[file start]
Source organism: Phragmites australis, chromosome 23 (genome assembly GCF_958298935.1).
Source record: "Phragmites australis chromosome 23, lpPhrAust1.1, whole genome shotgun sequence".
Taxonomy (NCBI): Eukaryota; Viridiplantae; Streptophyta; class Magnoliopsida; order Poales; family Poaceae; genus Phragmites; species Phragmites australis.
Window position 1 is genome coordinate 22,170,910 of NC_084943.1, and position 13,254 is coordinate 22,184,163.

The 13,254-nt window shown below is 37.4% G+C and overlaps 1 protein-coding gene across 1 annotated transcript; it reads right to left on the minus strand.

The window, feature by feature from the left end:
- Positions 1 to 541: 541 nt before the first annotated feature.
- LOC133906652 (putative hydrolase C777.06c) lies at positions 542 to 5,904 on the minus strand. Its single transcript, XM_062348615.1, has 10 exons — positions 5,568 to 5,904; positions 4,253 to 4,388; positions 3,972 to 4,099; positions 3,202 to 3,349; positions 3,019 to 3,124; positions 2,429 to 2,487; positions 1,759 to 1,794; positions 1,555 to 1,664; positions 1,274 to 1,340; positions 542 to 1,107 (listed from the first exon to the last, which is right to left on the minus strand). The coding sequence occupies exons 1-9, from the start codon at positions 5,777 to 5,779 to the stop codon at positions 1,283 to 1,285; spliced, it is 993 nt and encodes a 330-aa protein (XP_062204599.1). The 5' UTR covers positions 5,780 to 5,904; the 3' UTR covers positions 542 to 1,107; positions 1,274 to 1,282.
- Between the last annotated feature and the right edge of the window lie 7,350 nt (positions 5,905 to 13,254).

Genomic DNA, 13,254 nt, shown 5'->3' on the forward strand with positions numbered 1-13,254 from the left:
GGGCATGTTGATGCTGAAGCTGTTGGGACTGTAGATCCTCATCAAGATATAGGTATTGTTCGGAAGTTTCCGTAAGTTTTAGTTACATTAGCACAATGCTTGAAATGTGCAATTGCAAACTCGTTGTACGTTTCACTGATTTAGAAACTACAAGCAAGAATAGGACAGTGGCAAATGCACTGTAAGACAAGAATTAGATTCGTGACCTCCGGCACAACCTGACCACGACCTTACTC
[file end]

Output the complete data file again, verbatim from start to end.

Source organism: Phragmites australis, chromosome 23 (genome assembly GCF_958298935.1).
Source record: "Phragmites australis chromosome 23, lpPhrAust1.1, whole genome shotgun sequence".
Taxonomy (NCBI): Eukaryota; Viridiplantae; Streptophyta; class Magnoliopsida; order Poales; family Poaceae; genus Phragmites; species Phragmites australis.
Window position 1 is genome coordinate 22,170,910 of NC_084943.1, and position 13,254 is coordinate 22,184,163.

The 13,254-nt window shown below is 37.4% G+C and overlaps 1 protein-coding gene across 1 annotated transcript; it reads right to left on the minus strand.

The window, feature by feature from the left end:
- Positions 1 to 541: 541 nt before the first annotated feature.
- LOC133906652 (putative hydrolase C777.06c) lies at positions 542 to 5,904 on the minus strand. Its single transcript, XM_062348615.1, has 10 exons — positions 5,568 to 5,904; positions 4,253 to 4,388; positions 3,972 to 4,099; positions 3,202 to 3,349; positions 3,019 to 3,124; positions 2,429 to 2,487; positions 1,759 to 1,794; positions 1,555 to 1,664; positions 1,274 to 1,340; positions 542 to 1,107 (listed from the first exon to the last, which is right to left on the minus strand). The coding sequence occupies exons 1-9, from the start codon at positions 5,777 to 5,779 to the stop codon at positions 1,283 to 1,285; spliced, it is 993 nt and encodes a 330-aa protein (XP_062204599.1). The 5' UTR covers positions 5,780 to 5,904; the 3' UTR covers positions 542 to 1,107; positions 1,274 to 1,282.
- Between the last annotated feature and the right edge of the window lie 7,350 nt (positions 5,905 to 13,254).

Genomic DNA, 13,254 nt, shown 5'->3' on the forward strand with positions numbered 1-13,254 from the left:
GGGCATGTTGATGCTGAAGCTGTTGGGACTGTAGATCCTCATCAAGATATAGGTATTGTTCGGAAGTTTCCGTAAGTTTTAGTTACATTAGCACAATGCTTGAAATGTGCAATTGCAAACTCGTTGTACGTTTCACTGATTTAGAAACTACAAGCAAGAATAGGACAGTGGCAAATGCACTGTAAGACAAGAATTAGATTCGTGACCTCCGGCACAACCTGACCACGACCTTACTC